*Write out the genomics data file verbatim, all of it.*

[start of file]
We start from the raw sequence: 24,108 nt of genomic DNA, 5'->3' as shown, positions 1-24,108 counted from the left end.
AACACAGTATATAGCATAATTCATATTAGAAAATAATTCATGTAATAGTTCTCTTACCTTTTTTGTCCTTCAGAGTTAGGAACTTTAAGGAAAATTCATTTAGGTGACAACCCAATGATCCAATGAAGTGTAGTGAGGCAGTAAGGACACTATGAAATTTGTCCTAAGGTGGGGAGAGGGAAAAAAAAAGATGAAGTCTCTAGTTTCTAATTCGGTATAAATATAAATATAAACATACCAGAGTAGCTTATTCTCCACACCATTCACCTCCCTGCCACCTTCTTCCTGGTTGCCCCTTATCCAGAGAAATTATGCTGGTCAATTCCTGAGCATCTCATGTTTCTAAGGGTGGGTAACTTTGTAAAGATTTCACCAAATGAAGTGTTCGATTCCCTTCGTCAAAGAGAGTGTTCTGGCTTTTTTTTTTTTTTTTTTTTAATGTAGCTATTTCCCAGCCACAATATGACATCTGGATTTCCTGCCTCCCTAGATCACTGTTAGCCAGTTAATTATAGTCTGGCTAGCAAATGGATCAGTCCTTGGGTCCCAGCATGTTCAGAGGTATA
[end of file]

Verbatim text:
We start from the raw sequence: 24,108 nt of genomic DNA, 5'->3' as shown, positions 1-24,108 counted from the left end.
AACACAGTATATAGCATAATTCATATTAGAAAATAATTCATGTAATAGTTCTCTTACCTTTTTTGTCCTTCAGAGTTAGGAACTTTAAGGAAAATTCATTTAGGTGACAACCCAATGATCCAATGAAGTGTAGTGAGGCAGTAAGGACACTATGAAATTTGTCCTAAGGTGGGGAGAGGGAAAAAAAAAGATGAAGTCTCTAGTTTCTAATTCGGTATAAATATAAATATAAACATACCAGAGTAGCTTATTCTCCACACCATTCACCTCCCTGCCACCTTCTTCCTGGTTGCCCCTTATCCAGAGAAATTATGCTGGTCAATTCCTGAGCATCTCATGTTTCTAAGGGTGGGTAACTTTGTAAAGATTTCACCAAATGAAGTGTTCGATTCCCTTCGTCAAAGAGAGTGTTCTGGCTTTTTTTTTTTTTTTTTTTTAATGTAGCTATTTCCCAGCCACAATATGACATCTGGATTTCCTGCCTCCCTAGATCACTGTTAGCCAGTTAATTATAGTCTGGCTAGCAAATGGATCAGTCCTTGGGTCCCAGCATGTTCAGAGGTATA